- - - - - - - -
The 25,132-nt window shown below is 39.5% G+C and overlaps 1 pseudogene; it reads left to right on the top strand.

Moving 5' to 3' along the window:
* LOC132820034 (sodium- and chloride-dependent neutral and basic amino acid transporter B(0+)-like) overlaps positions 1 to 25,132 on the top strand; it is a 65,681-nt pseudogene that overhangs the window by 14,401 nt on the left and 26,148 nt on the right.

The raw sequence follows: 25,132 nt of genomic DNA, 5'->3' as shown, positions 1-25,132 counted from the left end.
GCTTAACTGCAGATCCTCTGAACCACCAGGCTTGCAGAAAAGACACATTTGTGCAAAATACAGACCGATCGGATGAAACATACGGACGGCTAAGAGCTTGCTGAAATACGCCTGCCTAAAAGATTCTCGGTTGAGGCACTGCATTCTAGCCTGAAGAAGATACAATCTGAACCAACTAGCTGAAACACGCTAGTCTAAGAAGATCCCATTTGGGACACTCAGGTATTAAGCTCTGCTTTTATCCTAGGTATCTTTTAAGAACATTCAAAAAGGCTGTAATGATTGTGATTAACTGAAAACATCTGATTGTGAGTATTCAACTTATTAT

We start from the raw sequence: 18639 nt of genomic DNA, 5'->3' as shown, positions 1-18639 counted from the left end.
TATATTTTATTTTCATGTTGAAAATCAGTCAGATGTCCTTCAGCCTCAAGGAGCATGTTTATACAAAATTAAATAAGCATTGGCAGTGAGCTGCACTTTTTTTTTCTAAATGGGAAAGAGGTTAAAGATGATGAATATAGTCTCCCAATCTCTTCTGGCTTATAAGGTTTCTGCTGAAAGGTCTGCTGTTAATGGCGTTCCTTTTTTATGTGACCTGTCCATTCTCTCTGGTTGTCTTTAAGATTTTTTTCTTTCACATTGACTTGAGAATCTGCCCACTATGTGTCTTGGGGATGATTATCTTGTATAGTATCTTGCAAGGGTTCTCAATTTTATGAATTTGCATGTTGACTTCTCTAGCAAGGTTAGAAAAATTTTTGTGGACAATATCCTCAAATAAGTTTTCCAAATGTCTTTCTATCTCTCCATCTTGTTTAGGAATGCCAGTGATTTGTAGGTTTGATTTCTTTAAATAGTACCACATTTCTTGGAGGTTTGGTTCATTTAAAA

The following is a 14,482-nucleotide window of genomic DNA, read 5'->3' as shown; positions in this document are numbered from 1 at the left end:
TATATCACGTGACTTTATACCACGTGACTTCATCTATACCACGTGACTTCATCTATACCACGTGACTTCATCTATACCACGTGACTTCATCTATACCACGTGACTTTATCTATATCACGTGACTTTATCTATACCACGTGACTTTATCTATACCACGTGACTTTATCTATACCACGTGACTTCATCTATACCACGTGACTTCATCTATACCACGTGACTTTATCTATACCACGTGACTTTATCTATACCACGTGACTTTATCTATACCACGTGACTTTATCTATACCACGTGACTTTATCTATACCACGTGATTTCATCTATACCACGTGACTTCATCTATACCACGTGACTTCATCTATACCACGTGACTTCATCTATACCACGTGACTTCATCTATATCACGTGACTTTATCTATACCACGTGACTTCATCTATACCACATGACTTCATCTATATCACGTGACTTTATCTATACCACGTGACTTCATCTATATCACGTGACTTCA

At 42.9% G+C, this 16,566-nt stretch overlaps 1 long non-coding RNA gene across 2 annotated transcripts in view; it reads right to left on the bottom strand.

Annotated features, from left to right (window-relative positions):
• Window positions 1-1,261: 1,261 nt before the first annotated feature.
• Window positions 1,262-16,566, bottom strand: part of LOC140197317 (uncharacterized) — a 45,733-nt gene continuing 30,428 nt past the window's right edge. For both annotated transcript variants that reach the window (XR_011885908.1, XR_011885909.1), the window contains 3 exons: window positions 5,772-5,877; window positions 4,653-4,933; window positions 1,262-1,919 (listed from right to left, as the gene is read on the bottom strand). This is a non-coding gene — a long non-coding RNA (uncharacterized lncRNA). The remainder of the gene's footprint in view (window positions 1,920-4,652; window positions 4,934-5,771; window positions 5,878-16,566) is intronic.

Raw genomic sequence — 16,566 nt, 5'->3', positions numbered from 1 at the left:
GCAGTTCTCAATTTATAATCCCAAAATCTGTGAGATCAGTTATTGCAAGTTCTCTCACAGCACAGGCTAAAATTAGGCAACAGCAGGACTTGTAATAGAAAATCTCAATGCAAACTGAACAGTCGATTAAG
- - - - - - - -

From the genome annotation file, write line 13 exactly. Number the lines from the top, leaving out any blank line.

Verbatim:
• Window positions 1,262-16,566, bottom strand: part of LOC140197317 (uncharacterized) — a 45,733-nt gene continuing 30,428 nt past the window's right edge. For both annotated transcript variants that reach the window (XR_011885908.1, XR_011885909.1), the window contains 3 exons: window positions 5,772-5,877; window positions 4,653-4,933; window positions 1,262-1,919 (listed from right to left, as the gene is read on the bottom strand). This is a non-coding gene — a long non-coding RNA (uncharacterized lncRNA). The remainder of the gene's footprint in view (window positions 1,920-4,652; window positions 4,934-5,771; window positions 5,878-16,566) is intronic.